Setting the position of guidelines in PowerPoint from a VBA script

As I had to find out today, you cannot set the position of guidelines in PowerPoint from a VBA macro. But if you need a set of accurately positioned guidelines like shown in the screenshot below (exactly 32 vertical guidelines with the same distance between them), it would be almost impossible to position them by hand.

Accurately positioned PowerPoint guidelines

However, as you may know, PowerPoint’s PPTX files are simply zipped XML files, that can be extracted, analyzed (e.g. diffed), and modified. So I did exactly that and found out that the presentation’s guidelines are defined in ppt\viewProps.xml.

PowerPoint viewProps.xml

Having placed a single vertical guideline at both ends of the slide in an empty presentation, the corresponding part in viewProps.xml looks like this:

<p:guideLst> <p:guide orient="horz" pos="2160"/> <p:guide /> <p:guide pos="5760"/> </p:guideLst>

So, the rightmost position of a guideline in PowerPoint’s internal unit of measurement (whatever that is) is 5760. Now you can divide this number by the number of guidelines you would like to have (32 in my case) and add new lines to the XML file accordingly:

<p:guideLst> <p:guide orient="horz" pos="2160"/> <p:guide /> <p:guide pos="180"/> <p:guide pos="360"/> ... <p:guide pos="5760"/> </p:guideLst>

Now you can zip up the folder again, rename the file to pptx and open it in PowerPoint.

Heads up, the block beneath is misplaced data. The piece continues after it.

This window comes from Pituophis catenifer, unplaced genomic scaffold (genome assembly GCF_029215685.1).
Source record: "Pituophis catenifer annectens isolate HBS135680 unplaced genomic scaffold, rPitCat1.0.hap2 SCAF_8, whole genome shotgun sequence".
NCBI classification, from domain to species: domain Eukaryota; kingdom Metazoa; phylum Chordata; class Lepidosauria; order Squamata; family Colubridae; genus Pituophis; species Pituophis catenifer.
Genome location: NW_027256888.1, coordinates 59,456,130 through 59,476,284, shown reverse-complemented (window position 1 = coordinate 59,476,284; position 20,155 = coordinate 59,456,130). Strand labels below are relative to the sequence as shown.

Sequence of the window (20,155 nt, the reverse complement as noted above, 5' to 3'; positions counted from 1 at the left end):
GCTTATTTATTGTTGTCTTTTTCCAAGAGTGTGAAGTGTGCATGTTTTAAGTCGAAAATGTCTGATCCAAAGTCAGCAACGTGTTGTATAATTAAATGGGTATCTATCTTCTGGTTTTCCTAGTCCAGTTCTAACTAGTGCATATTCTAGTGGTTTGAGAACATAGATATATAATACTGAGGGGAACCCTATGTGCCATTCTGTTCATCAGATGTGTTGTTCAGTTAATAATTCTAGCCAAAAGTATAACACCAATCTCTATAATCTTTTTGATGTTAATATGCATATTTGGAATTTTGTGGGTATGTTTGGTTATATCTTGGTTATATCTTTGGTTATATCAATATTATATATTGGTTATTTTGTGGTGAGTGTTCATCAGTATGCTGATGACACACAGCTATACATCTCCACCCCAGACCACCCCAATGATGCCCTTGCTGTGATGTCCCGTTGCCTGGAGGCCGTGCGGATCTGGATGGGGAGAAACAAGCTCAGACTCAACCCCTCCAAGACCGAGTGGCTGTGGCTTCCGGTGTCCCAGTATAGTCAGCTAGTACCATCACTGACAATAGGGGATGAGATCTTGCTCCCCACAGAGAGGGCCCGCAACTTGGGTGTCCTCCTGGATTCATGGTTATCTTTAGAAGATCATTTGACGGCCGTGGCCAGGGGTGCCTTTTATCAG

As the title of this blog post suggests, the above process could be automated. However, as zip file handling is not built in into PowerShell at the moment, I leave this exercise for the reader 😉

Über uns Stefan

Polyglot Clean Code Developer

Ein Kommentar

  1. Actually the measurements are eighths of a point and the default slide width is 10 inches. So 10 inches is 10 * 72 = 720 points. 720 points * 8 = 5760. I have no idea why this measurement was used over the other weird ones out there.

Schreibe einen Kommentar

Deine E-Mail-Adresse wird nicht veröffentlicht. Erforderliche Felder sind mit * markiert.

To create code blocks or other preformatted text, indent by four spaces:

    This will be displayed in a monospaced font. The first four 
    spaces will be stripped off, but all other whitespace
    will be preserved.
    
    Markdown is turned off in code blocks:
     [This is not a link](http://example.com)

To create not a block, but an inline code span, use backticks:

Here is some inline `code`.

For more help see http://daringfireball.net/projects/markdown/syntax